Loading....
Coupon Accepted Successfully!

 

Thallophyta - Algae


Algae and fungi are considered together in Thallophyta, though there is a basic difference in their mode of nutrition. It is autotrophic in algae, whereas fungi exhibit heterotrophic nutrition. Algae usually occur in a variety of habitats such as water, land as well as on the other plants and even animals. Some grow in marine water and are called seaweeds. The thallus is unicellular flagellated (Chlamydomonas) or non-flagellated (Chlorella), a colonial form (Volvox) or may even be of the filamentous type (Ulothrix and Spirogyra). In some forms, the thallus is flattened and leaf-like (Laminaria) and anchors to the rocks with the help of hold-fast. The unicellular protist algae are included in these figures for comparison. A variety of pigments in algae provide different colours. The green algae have mainly chlorophyll a and b along with carotenoids as photosynthetic pigments. The chloroplasts containing green pigment are either gardle shaped or are of spiral type. The other pigments like fucoxanthin (brown),  phycoerythrin (red) and phycocyanin (blue) provide colour to the algal forms. The red algae may secrete and deposit calcium carbonate and appear like corals. Common red algae are Polysiphonia, Batrachospermum and Gelidium. Algae reproduce vegetative by fragmentation (Sargassum), budding or tuber formation. A variety of motile and non-motile spores are involved in their asexual reproduction. The life cycle has distinct haploid and diploid phases exhibiting phenomenon of alternation of generations. Based on the pigment colour, nature of stored food material and cell organisation, algae are further sub-divided into green (Chlorophyceae), brown (Phaeophyceae) and red (Rhodophyceae), etc.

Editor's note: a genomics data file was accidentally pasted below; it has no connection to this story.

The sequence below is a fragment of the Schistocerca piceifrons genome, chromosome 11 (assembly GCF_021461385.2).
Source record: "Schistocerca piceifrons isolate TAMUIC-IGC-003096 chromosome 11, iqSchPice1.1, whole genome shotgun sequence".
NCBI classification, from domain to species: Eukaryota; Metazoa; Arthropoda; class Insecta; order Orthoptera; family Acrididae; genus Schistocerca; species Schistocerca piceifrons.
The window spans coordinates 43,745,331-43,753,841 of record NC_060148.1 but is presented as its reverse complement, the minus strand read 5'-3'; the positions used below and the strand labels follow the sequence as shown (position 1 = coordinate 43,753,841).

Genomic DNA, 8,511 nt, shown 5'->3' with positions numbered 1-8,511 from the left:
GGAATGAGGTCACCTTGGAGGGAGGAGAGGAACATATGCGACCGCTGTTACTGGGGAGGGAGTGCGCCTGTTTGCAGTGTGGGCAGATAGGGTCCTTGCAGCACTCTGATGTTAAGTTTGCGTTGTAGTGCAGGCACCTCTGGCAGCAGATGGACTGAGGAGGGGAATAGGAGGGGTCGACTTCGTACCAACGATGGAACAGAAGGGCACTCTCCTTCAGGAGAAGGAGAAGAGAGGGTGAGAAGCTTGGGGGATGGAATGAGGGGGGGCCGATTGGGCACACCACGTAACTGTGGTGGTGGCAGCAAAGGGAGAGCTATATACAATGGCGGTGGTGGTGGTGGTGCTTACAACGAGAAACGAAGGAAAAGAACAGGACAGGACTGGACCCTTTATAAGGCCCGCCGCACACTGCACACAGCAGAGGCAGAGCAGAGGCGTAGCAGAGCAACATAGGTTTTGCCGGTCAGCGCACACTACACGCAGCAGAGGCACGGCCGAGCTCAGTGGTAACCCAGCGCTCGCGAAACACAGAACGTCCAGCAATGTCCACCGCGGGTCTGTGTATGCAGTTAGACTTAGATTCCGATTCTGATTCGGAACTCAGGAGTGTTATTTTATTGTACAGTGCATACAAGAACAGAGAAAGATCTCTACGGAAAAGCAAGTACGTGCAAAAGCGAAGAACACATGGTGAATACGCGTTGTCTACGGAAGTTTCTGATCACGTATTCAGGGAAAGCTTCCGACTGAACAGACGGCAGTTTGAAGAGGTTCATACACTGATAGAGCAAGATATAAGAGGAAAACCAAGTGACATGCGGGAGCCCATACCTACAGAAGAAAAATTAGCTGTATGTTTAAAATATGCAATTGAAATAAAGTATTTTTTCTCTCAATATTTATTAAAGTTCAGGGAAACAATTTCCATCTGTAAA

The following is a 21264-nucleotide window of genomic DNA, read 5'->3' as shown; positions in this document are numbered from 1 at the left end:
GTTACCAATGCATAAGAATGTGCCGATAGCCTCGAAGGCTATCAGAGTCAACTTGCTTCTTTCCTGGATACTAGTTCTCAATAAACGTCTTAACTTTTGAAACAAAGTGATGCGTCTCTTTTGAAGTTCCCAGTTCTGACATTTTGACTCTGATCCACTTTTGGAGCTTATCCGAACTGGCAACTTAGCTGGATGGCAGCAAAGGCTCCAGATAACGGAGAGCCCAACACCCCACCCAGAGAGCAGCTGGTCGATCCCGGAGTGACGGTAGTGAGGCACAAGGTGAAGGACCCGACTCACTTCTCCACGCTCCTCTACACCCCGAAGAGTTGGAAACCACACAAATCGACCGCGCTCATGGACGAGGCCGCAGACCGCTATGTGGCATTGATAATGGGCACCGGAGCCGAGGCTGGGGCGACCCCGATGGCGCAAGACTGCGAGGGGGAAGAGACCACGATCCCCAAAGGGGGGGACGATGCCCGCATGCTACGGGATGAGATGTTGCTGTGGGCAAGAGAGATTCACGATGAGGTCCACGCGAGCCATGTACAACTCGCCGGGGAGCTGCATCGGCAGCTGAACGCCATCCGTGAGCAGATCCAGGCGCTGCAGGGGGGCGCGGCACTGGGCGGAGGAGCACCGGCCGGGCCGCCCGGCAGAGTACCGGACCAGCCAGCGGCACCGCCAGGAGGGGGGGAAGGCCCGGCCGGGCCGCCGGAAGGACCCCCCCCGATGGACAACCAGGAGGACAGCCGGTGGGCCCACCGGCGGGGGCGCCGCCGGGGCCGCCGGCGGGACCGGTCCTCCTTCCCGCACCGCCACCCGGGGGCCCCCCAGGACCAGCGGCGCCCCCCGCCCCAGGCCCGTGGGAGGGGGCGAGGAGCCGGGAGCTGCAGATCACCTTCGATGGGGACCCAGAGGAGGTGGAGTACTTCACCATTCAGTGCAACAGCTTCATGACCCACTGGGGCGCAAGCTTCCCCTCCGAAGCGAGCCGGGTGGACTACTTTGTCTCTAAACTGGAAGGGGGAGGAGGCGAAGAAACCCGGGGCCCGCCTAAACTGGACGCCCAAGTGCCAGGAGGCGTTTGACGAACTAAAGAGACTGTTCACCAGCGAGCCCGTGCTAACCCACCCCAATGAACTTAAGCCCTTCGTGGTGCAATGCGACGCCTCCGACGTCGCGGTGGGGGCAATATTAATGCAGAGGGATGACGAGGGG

Green Algae : Ulothrix


The other pigments like fucoxanthin (brown), phycoerythrin (red) and phycocyanin (blue) provide colour to the algal forms. The red algae may secrete and deposit calcium carbonate and appear like corals. Common red algae are Polysiphonia, Batrachospermum and Gelidium. Algae reproduce vegetatively by fragmentation (Sargassum), budding or tuber formation. A variety of motile and non-motile spores are involved in their asexual reproduction. The life cycle has distinct haploid and diploid phases exhibiting phenomenon of alternation of generations. Based on the pigment colour, nature of stored food material and cell organisation, algae are further sub-divided into green (Chlorophyceae), brown (Phaeophyceae) and red (Rhodophyceae), etc.


Algae : Sargassum





Test Your Skills Now!
Take a Quiz now
Reviewer Name